Evolutionary psychology

Evolutionary psychology is a theoretical approach in psychology that examines cognition and behavior from a modern evolutionary perspective.[1][2] It seeks to identify human psychological adaptations with regards to the ancestral problems they evolved to solve. In this framework, psychological traits and mechanisms are either functional products of natural and sexual selection or non-adaptive by-products of other adaptive traits.[3][4]

Adaptationist thinking about physiological mechanisms, such as the heart, lungs, and the liver, is common in evolutionary biology. Evolutionary psychologists apply the same thinking in psychology, arguing that just as the heart evolved to pump blood, and the liver evolved to detoxify poisons, there is modularity of mind in that different psychological mechanisms evolved to solve different adaptive problems.[5] These evolutionary psychologists argue that much of human behavior is the output of psychological adaptations that evolved to solve recurrent problems in human ancestral environments.[6]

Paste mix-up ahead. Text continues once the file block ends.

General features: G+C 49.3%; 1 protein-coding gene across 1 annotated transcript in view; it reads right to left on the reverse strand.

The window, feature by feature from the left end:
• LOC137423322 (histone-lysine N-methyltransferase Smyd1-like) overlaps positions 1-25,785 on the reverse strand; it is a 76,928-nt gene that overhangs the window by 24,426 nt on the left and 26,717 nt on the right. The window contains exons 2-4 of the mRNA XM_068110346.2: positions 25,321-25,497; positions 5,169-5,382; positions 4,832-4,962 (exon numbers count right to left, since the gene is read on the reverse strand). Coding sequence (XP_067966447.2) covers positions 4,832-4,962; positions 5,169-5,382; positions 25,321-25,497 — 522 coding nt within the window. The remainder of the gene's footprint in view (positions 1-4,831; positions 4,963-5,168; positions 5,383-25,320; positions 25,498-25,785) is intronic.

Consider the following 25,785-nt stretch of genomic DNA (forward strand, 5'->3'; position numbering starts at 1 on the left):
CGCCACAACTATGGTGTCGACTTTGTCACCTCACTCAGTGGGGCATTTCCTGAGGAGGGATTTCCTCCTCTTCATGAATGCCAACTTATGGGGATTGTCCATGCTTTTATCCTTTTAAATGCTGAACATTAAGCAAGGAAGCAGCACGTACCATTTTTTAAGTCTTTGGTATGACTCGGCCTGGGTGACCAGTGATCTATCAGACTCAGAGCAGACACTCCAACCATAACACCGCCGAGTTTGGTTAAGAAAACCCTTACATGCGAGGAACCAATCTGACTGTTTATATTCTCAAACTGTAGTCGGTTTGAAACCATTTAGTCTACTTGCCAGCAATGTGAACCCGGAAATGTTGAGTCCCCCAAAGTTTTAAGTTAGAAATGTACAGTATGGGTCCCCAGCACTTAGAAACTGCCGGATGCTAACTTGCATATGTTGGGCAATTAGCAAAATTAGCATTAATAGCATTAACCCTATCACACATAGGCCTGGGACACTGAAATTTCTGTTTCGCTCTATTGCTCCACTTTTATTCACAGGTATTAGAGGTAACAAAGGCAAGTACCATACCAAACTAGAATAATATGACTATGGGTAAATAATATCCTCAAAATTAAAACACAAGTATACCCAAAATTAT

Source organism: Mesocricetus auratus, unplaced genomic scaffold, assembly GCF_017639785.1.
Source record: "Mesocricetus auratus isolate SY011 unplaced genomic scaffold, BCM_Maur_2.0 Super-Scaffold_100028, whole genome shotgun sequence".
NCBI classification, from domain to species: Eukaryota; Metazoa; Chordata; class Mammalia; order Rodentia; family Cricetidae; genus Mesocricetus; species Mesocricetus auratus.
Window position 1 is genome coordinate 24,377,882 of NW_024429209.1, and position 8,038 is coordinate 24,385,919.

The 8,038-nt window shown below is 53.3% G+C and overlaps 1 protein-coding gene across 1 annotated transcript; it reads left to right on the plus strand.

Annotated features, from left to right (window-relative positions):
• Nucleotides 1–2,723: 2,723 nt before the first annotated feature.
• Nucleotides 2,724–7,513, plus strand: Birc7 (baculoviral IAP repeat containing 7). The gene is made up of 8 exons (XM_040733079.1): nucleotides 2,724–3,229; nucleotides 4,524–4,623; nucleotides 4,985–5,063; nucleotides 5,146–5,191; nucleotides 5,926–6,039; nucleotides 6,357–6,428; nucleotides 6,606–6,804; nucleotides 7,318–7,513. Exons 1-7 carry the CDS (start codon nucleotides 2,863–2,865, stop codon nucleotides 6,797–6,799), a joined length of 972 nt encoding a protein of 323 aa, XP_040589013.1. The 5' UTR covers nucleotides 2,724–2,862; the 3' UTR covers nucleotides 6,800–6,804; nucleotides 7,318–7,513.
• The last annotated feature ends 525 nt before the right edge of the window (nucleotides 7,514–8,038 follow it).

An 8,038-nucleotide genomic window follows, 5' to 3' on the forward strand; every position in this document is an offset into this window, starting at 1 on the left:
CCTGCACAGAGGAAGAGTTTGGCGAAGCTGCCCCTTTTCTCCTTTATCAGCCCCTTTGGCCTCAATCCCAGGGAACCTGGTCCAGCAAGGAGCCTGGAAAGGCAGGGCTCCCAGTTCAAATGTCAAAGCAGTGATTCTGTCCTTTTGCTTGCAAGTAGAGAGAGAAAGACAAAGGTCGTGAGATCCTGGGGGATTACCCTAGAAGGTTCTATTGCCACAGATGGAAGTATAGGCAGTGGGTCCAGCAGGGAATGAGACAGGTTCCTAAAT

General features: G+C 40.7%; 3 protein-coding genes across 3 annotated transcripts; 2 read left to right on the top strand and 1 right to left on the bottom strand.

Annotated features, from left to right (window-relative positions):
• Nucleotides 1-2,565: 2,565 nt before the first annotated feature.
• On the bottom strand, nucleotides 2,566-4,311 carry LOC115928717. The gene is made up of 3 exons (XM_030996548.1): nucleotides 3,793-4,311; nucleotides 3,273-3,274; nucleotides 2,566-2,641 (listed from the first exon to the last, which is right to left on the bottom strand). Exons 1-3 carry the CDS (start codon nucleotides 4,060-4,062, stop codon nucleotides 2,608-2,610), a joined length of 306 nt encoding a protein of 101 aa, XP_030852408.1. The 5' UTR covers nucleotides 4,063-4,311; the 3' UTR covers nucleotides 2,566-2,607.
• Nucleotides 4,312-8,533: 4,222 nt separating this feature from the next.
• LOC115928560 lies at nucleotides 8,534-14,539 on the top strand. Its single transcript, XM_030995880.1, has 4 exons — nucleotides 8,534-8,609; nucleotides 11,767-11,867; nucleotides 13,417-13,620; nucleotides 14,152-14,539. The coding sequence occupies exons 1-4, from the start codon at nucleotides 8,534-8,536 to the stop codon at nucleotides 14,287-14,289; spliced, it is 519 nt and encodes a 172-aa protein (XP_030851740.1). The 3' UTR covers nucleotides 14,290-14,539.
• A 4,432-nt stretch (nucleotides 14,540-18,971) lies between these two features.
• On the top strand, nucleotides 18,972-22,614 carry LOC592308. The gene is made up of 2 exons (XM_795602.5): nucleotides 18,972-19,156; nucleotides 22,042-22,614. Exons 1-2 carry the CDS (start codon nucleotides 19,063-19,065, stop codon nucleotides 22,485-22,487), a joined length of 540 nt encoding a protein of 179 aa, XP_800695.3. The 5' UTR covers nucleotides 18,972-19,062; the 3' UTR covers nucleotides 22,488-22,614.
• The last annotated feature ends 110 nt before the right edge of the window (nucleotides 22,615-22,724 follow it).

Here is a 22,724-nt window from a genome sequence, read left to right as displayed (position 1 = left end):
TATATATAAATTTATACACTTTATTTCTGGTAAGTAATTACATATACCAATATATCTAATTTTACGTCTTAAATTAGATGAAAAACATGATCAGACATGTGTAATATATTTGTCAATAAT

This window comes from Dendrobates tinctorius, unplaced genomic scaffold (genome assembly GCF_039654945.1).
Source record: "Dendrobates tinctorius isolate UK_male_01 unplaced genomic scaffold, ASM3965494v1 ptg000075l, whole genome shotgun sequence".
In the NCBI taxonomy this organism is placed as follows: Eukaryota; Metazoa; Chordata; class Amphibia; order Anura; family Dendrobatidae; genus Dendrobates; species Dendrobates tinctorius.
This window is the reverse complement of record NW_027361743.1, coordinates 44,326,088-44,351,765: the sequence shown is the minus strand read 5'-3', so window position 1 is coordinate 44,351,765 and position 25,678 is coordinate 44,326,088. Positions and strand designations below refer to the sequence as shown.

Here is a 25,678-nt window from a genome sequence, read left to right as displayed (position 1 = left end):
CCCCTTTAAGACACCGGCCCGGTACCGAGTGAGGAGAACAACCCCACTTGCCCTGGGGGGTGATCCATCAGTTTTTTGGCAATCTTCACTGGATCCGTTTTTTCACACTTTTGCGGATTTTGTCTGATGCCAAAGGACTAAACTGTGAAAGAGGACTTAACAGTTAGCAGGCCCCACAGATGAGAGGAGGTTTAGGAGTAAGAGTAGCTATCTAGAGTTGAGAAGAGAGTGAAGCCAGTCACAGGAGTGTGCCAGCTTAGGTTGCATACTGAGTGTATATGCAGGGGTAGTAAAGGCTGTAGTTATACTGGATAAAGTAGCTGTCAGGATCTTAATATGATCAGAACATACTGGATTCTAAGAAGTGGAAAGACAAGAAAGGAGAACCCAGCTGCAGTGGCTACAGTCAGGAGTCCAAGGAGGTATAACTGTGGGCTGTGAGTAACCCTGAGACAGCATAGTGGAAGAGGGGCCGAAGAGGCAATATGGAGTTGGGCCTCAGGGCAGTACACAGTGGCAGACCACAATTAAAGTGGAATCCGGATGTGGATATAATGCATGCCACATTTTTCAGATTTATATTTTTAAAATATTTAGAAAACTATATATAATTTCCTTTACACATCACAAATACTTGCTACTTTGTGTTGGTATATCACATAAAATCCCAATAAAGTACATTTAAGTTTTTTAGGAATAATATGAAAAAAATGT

Some evolutionary psychologists argue that evolutionary theory can provide a foundational, metatheoretical framework that integrates the entire field of psychology in the same way evolutionary biology has for biology.[5][7][8]

Evolutionary psychologists hold that behaviors or traits that occur universally in all cultures are good candidates for evolutionary adaptations,[9] including the abilities to infer others' emotions, discern kin from non-kin, identify and prefer healthier mates, and cooperate with others. Findings have been made regarding human social behaviour related to infanticide, intelligence, marriage patterns, promiscuity, perception of beauty, bride price, and parental investment. The theories and findings of evolutionary psychology have applications in many fields, including economics, environment, health, law, management, psychiatry, politics, and literature.[10][11]

Criticism of evolutionary psychology involves questions of testability, cognitive and evolutionary assumptions (such as modular functioning of the brain, and large uncertainty about the ancestral environment), importance of non-genetic and non-adaptive explanations, as well as political and ethical issues due to interpretations of research results. Evolutionary psychologists frequently engage with and respond to such criticisms.[12][13][14]

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